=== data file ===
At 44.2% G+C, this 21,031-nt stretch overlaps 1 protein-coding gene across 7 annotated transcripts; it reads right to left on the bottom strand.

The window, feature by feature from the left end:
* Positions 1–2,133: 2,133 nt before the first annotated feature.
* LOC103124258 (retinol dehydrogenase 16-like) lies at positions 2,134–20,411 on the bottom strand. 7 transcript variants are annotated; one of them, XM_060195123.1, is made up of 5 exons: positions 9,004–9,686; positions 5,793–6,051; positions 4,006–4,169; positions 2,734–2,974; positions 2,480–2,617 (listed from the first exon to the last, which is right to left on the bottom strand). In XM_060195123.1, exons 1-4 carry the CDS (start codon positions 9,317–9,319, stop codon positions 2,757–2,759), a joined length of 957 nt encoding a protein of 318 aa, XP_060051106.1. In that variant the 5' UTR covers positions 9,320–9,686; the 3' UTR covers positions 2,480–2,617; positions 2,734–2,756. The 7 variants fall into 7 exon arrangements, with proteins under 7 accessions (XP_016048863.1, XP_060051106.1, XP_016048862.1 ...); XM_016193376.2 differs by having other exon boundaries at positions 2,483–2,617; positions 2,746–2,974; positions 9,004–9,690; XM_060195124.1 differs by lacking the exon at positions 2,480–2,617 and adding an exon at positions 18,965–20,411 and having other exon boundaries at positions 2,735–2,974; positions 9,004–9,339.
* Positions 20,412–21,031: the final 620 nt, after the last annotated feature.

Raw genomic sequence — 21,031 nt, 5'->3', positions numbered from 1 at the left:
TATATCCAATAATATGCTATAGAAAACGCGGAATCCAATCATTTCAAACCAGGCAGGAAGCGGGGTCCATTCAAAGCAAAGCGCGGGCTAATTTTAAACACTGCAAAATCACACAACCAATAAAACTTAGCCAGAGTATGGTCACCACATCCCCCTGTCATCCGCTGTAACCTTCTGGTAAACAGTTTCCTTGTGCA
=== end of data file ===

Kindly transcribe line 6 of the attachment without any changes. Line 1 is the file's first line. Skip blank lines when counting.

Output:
Raw genomic sequence — 21,031 nt, 5'->3', positions numbered from 1 at the left: